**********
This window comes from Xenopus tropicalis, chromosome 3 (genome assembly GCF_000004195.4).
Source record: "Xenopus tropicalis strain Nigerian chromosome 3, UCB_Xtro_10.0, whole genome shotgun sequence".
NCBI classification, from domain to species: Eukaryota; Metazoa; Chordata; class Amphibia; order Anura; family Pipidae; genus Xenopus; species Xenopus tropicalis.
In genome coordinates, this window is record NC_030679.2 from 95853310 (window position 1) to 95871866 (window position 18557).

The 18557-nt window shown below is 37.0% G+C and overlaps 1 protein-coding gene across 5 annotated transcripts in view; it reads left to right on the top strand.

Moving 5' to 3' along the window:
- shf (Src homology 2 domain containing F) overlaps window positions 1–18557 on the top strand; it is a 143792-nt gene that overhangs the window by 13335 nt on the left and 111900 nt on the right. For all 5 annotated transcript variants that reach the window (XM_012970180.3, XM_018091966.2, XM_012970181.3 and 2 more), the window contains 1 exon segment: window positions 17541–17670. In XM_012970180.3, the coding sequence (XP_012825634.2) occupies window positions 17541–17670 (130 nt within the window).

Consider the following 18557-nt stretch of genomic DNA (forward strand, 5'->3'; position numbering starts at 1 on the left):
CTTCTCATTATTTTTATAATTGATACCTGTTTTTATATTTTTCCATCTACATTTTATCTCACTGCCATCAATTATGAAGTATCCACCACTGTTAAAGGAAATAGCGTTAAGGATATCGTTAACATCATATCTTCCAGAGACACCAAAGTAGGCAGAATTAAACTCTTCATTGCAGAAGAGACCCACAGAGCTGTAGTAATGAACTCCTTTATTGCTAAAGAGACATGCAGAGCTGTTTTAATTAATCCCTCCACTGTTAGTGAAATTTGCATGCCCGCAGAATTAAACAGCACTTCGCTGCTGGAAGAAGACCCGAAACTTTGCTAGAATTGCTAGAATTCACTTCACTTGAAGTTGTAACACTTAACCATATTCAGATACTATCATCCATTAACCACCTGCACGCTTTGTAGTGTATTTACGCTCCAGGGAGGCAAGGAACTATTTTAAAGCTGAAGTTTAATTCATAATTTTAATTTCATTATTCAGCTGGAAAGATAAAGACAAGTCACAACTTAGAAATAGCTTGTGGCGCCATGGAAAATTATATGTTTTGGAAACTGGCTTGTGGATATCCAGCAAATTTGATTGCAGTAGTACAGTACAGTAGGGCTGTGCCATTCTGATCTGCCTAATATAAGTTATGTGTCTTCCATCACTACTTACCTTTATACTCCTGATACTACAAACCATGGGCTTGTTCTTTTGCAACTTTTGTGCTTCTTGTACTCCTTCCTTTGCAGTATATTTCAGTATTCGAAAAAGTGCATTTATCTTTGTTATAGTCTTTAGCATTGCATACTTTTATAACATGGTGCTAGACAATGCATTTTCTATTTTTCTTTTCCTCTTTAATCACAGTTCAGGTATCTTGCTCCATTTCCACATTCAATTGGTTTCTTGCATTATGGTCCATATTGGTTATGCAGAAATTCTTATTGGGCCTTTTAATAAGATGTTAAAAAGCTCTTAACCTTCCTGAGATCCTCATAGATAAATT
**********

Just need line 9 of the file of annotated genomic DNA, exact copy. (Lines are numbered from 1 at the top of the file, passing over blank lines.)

CTTCTCATTATTTTTATAATTGATACCTGTTTTTATATTTTTCCATCTACATTTTATCTCACTGCCATCAATTATGAAGTATCCACCACTGTTAAAGGAAATAGCGTTAAGGATATCGTTAACATCATATCTTCCAGAGACACCAAAGTAGGCAGAATTAAACTCTTCATTGCAGAAGAGACCCACAGAGCTGTAGTAATGAACTCCTTTATTGCTAAAGAGACATGCAGAGCTGTTTTAATTAATCCCTCCACTGTTAGTGAAATTTGCATGCCCGCAGAATTAAACAGCACTTCGCTGCTGGAAGAAGACCCGAAACTTTGCTAGAATTGCTAGAATTCACTTCACTTGAAGTTGTAACACTTAACCATATTCAGATACTATCATCCATTAACCACCTGCACGCTTTGTAGTGTATTTACGCTCCAGGGAGGCAAGGAACTATTTTAAAGCTGAAGTTTAATTCATAATTTTAATTTCATTATTCAGCTGGAAAGATAAAGACAAGTCACAACTTAGAAATAGCTTGTGGCGCCATGGAAAATTATATGTTTTGGAAACTGGCTTGTGGATATCCAGCAAATTTGATTGCAGTAGTACAGTACAGTAGGGCTGTGCCATTCTGATCTGCCTAATATAAGTTATGTGTCTTCCATCACTACTTACCTTTATACTCCTGATACTACAAACCATGGGCTTGTTCTTTTGCAACTTTTGTGCTTCTTGTACTCCTTCCTTTGCAGTATATTTCAGTATTCGAAAAAGTGCATTTATCTTTGTTATAGTCTTTAGCATTGCATACTTTTATAACATGGTGCTAGACAATGCATTTTCTATTTTTCTTTTCCTCTTTAATCACAGTTCAGGTATCTTGCTCCATTTCCACATTCAATTGGTTTCTTGCATTATGGTCCATATTGGTTATGCAGAAATTCTTATTGGGCCTTTTAATAAGATGTTAAAAAGCTCTTAACCTTCCTGAGATCCTCATAGATAAATT